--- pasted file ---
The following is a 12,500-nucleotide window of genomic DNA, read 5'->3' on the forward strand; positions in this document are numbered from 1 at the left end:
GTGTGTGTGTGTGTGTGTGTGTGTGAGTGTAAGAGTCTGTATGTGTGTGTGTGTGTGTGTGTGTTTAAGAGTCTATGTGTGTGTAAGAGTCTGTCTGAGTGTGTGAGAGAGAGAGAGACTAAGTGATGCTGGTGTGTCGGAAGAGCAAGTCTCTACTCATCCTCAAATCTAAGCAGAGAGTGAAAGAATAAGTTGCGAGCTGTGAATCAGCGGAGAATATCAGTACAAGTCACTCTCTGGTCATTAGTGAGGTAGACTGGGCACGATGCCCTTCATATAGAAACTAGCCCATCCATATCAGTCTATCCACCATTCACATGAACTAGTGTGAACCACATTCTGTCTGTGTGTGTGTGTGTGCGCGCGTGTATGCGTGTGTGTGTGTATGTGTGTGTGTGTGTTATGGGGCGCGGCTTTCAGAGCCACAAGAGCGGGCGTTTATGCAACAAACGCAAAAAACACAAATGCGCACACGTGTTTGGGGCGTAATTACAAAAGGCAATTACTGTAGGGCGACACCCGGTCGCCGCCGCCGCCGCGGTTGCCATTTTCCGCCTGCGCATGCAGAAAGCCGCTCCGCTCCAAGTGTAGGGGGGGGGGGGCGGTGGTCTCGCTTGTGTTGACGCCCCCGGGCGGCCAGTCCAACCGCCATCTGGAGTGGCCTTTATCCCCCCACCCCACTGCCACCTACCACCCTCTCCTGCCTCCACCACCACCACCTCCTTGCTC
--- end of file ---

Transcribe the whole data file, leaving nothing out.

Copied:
The following is a 12,500-nucleotide window of genomic DNA, read 5'->3' on the forward strand; positions in this document are numbered from 1 at the left end:
GTGTGTGTGTGTGTGTGTGTGTGTGAGTGTAAGAGTCTGTATGTGTGTGTGTGTGTGTGTGTGTTTAAGAGTCTATGTGTGTGTAAGAGTCTGTCTGAGTGTGTGAGAGAGAGAGAGACTAAGTGATGCTGGTGTGTCGGAAGAGCAAGTCTCTACTCATCCTCAAATCTAAGCAGAGAGTGAAAGAATAAGTTGCGAGCTGTGAATCAGCGGAGAATATCAGTACAAGTCACTCTCTGGTCATTAGTGAGGTAGACTGGGCACGATGCCCTTCATATAGAAACTAGCCCATCCATATCAGTCTATCCACCATTCACATGAACTAGTGTGAACCACATTCTGTCTGTGTGTGTGTGTGTGCGCGCGTGTATGCGTGTGTGTGTGTATGTGTGTGTGTGTGTTATGGGGCGCGGCTTTCAGAGCCACAAGAGCGGGCGTTTATGCAACAAACGCAAAAAACACAAATGCGCACACGTGTTTGGGGCGTAATTACAAAAGGCAATTACTGTAGGGCGACACCCGGTCGCCGCCGCCGCCGCGGTTGCCATTTTCCGCCTGCGCATGCAGAAAGCCGCTCCGCTCCAAGTGTAGGGGGGGGGGGGCGGTGGTCTCGCTTGTGTTGACGCCCCCGGGCGGCCAGTCCAACCGCCATCTGGAGTGGCCTTTATCCCCCCACCCCACTGCCACCTACCACCCTCTCCTGCCTCCACCACCACCACCTCCTTGCTC